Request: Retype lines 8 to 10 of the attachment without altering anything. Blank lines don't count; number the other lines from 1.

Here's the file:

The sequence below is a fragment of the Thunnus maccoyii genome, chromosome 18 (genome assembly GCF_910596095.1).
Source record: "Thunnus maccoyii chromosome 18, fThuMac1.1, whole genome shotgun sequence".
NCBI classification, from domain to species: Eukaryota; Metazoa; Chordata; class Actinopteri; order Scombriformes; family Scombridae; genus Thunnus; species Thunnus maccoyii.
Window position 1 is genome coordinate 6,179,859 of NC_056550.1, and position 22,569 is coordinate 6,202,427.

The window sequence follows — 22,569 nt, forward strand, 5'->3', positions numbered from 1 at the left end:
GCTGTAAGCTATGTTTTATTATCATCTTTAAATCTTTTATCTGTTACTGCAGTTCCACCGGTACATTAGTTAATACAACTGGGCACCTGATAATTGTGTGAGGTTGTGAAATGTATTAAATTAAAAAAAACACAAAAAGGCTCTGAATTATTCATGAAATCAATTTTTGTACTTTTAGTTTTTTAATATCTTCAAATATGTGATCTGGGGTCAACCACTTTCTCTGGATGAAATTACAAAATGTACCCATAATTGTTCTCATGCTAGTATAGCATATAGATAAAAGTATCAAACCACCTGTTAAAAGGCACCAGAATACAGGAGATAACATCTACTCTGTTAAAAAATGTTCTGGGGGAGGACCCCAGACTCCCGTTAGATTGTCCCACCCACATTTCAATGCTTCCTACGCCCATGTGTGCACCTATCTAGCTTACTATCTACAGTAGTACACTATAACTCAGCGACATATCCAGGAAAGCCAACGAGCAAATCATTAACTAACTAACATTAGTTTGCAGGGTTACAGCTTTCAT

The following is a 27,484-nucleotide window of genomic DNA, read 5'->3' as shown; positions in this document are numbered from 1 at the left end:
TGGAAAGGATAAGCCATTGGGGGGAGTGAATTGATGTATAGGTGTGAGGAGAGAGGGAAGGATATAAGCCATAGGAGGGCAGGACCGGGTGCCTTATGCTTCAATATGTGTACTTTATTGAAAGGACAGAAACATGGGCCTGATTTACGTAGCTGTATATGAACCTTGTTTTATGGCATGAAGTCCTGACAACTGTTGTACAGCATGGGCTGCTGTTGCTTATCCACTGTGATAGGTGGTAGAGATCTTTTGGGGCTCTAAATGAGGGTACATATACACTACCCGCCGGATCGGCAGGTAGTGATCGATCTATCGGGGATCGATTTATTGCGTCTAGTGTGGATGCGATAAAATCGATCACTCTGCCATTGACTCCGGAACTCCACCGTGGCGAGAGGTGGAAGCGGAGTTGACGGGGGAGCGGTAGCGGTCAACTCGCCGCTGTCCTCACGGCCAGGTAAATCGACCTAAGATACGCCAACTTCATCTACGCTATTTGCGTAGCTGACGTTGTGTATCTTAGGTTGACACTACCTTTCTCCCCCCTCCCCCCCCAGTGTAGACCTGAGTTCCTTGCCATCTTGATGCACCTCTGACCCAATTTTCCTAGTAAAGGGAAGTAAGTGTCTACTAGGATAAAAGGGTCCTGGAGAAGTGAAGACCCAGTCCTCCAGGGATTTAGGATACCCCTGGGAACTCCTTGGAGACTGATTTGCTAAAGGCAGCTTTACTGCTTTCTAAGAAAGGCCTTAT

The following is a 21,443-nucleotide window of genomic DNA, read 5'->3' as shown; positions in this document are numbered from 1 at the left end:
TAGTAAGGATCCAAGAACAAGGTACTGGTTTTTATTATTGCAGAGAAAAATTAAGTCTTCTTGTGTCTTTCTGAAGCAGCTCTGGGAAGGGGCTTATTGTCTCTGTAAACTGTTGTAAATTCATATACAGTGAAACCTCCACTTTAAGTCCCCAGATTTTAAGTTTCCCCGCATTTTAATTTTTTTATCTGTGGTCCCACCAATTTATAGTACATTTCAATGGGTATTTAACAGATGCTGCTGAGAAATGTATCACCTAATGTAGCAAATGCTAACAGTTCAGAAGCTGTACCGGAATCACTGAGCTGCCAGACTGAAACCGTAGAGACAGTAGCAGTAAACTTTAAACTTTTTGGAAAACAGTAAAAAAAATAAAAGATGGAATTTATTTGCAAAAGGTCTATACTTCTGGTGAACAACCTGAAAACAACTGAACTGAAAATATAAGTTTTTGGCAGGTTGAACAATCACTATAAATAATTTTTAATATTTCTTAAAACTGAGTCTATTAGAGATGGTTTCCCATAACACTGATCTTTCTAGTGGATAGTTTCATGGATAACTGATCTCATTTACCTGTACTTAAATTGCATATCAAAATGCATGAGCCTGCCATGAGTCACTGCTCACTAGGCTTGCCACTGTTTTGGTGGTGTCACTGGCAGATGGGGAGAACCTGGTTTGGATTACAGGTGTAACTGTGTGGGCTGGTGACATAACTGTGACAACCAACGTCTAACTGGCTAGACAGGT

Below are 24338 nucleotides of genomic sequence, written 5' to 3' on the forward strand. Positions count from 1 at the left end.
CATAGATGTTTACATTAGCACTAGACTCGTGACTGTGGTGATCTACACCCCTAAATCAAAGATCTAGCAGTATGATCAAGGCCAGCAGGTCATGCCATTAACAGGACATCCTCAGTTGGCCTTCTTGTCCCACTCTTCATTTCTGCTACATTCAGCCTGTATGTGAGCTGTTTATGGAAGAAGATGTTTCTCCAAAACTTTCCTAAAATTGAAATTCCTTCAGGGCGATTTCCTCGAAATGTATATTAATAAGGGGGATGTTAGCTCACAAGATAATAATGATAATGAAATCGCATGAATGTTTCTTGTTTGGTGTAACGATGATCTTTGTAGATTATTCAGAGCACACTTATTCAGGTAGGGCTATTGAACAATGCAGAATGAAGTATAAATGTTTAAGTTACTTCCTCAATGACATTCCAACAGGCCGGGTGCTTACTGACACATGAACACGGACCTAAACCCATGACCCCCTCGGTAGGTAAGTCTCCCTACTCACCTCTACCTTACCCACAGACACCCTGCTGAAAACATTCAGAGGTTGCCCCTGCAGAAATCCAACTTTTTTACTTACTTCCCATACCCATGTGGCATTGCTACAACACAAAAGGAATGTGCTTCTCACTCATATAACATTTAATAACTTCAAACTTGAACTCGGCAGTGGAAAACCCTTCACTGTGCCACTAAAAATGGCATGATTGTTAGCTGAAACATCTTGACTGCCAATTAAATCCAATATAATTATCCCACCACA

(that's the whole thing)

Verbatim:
TGGAAAGGATAAGCCATTGGGGGGAGTGAATTGATGTATAGGTGTGAGGAGAGAGGGAAGGATATAAGCCATAGGAGGGCAGGACCGGGTGCCTTATGCTTCAATATGTGTACTTTATTGAAAGGACAGAAACATGGGCCTGATTTACGTAGCTGTATATGAACCTTGTTTTATGGCATGAAGTCCTGACAACTGTTGTACAGCATGGGCTGCTGTTGCTTATCCACTGTGATAGGTGGTAGAGATCTTTTGGGGCTCTAAATGAGGGTACATATACACTACCCGCCGGATCGGCAGGTAGTGATCGATCTATCGGGGATCGATTTATTGCGTCTAGTGTGGATGCGATAAAATCGATCACTCTGCCATTGACTCCGGAACTCCACCGTGGCGAGAGGTGGAAGCGGAGTTGACGGGGGAGCGGTAGCGGTCAACTCGCCGCTGTCCTCACGGCCAGGTAAATCGACCTAAGATACGCCAACTTCATCTACGCTATTTGCGTAGCTGACGTTGTGTATCTTAGGTTGACACTACCTTTCTCCCCCCTCCCCCCCCAGTGTAGACCTGAGTTCCTTGCCATCTTGATGCACCTCTGACCCAATTTTCCTAGTAAAGGGAAGTAAGTGTCTACTAGGATAAAAGGGTCCTGGAGAAGTGAAGACCCAGTCCTCCAGGGATTTAGGATACCCCTGGGAACTCCTTGGAGACTGATTTGCTAAAGGCAGCTTTACTGCTTTCTAAGAAAGGCCTTAT

The following is a 21,443-nucleotide window of genomic DNA, read 5'->3' as shown; positions in this document are numbered from 1 at the left end:
TAGTAAGGATCCAAGAACAAGGTACTGGTTTTTATTATTGCAGAGAAAAATTAAGTCTTCTTGTGTCTTTCTGAAGCAGCTCTGGGAAGGGGCTTATTGTCTCTGTAAACTGTTGTAAATTCATATACAGTGAAACCTCCACTTTAAGTCCCCAGATTTTAAGTTTCCCCGCATTTTAATTTTTTTATCTGTGGTCCCACCAATTTATAGTACATTTCAATGGGTATTTAACAGATGCTGCTGAGAAATGTATCACCTAATGTAGCAAATGCTAACAGTTCAGAAGCTGTACCGGAATCACTGAGCTGCCAGACTGAAACCGTAGAGACAGTAGCAGTAAACTTTAAACTTTTTGGAAAACAGTAAAAAAAATAAAAGATGGAATTTATTTGCAAAAGGTCTATACTTCTGGTGAACAACCTGAAAACAACTGAACTGAAAATATAAGTTTTTGGCAGGTTGAACAATCACTATAAATAATTTTTAATATTTCTTAAAACTGAGTCTATTAGAGATGGTTTCCCATAACACTGATCTTTCTAGTGGATAGTTTCATGGATAACTGATCTCATTTACCTGTACTTAAATTGCATATCAAAATGCATGAGCCTGCCATGAGTCACTGCTCACTAGGCTTGCCACTGTTTTGGTGGTGTCACTGGCAGATGGGGAGAACCTGGTTTGGATTACAGGTGTAACTGTGTGGGCTGGTGACATAACTGTGACAACCAACGTCTAACTGGCTAGACAGGT